Dual Fatal Wrong-Way Collision in Tampa
Two women are dead after one of them, for reasons which are unclear, drifted into oncoming traffic.
The wreck occurred in the early morning hours on the Dale Mabry Highway. According to police and witnesses, a southbound driver crossed into oncoming traffic and struck a northbound vehicle. Both drivers died almost instantly.
No other details were available.
Fault v. Liability in Car Crash Cases
Insurance adjusters and emergency responders almost always exclusively use the facts to determine fault after a vehicle collision. That simple determination is often misleading Sometimes, they add old wives’ tales about the law, which makes things even worse.
Wrong-way collisions are a good example. Most responders and adjusters believe all these crashes are the same. But that’s normally not the case.
The last clear chance rule frequently comes into play. This rule is based on the principle that all drivers have a duty to avoid all accidents at all times, regardless of what other drivers do or don’t do.
Assume that, one dark and stormy night, Stan mistakes an off ramp for an on ramp. There’s no other traffic on the road, so he does not think anything is amiss, even though he is on the wrong side of the road. Ollie sees Stan approaching. Yet Ollie does not change lanes or do anything else to get out of Stan’s way.
In this scenario, both drivers violated the duty of care. Stan didn’t follow the rules of the road, and Ollie didn’t avoid an accident. However, Ollie had the last clear chance to avoid the wreck. Since he did not use that chance, he may be legally responsible for Stan’s damages.
Now assume Stan and Ollie are approaching each other on opposite sides of the road. Suddenly and without warning, Stan swerves over the centerline and into Ollie’s path.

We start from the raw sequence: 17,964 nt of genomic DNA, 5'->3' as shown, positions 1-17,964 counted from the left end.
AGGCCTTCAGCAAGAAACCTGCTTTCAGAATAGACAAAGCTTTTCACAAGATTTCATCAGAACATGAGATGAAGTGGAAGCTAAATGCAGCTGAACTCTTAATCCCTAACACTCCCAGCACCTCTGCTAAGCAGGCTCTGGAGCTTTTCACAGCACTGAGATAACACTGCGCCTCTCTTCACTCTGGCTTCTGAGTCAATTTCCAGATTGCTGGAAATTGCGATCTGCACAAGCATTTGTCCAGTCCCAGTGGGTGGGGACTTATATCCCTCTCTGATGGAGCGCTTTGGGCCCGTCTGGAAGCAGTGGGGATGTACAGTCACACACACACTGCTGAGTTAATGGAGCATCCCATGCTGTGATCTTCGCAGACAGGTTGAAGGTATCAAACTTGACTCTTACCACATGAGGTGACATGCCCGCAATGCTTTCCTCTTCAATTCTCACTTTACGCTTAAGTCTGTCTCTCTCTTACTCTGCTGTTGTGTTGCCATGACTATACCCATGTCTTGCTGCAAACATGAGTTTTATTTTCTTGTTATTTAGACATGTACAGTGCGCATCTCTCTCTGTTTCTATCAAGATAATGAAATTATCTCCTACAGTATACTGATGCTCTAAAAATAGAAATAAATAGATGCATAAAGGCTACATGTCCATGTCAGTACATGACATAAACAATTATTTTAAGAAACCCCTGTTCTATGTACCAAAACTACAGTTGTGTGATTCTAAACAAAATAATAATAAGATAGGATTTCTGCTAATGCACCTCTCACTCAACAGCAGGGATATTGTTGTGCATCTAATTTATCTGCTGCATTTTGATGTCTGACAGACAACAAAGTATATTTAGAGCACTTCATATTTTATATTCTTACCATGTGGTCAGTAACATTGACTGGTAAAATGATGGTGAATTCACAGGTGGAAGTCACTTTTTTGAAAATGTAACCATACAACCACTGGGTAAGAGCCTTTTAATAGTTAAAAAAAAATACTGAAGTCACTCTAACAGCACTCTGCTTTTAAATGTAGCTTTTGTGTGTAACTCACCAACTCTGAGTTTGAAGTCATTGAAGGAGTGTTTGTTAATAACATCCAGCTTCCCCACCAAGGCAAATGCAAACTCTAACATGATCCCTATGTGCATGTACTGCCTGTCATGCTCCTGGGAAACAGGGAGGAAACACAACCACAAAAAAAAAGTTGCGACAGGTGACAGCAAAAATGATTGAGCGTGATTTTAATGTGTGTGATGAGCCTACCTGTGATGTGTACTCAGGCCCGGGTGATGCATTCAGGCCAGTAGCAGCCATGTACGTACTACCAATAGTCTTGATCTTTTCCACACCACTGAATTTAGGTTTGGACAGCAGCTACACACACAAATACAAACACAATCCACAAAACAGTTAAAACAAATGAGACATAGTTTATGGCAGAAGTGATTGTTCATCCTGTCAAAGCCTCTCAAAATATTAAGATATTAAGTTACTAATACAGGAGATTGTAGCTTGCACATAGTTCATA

This time, only Stan violated the duty of care. He unexpectedly pulled into Ollie’s path. So, there was nothing Ollie could do to stop the wreck.
Things get really complicated if Stan swerved into oncoming traffic to avoid hitting a deer or another similar collision. In these cases, another legal doctrine, the sudden emergency rule, might apply. But that’s the subject of another blog.
The bottom line is that, even if an emergency responder said you were at fault, always have a Tampa personal injury attorney evaluate your case. You might still be entitled to compensation.
This compensation usually includes money for economic losses, such as medical bills, and noneconomic losses, such as pain and suffering.
Evidence is critical in the liability phase of a trial, as illustrated by the aforementioned Stan/Ollie conundrum. Proof is also very important in the damages portion of a personal injury trial. Generally, there’s a direct relationship between the amount of evidence the victim/plaintiff presents and the amount of noneconomic damages a Hillsborough County jury awards.
Additional punitive damages are sometimes available in negligence cases. These damages, which are available if there is clear and convincing evidence that the tortfeasor (negligent driver) intentionally disregarded a known risk, deter future wrongdoing and punish the negligent driver. A punitive damages cap applies in some cases.
Count on a Dedicated Lawyer
Fault and liability often are not synonymous in a car wreck claim. For a free consultation with an experienced Tampa car accident attorney, contact Mark H. Wright, PLLC. We do not charge upfront legal fees in these situations.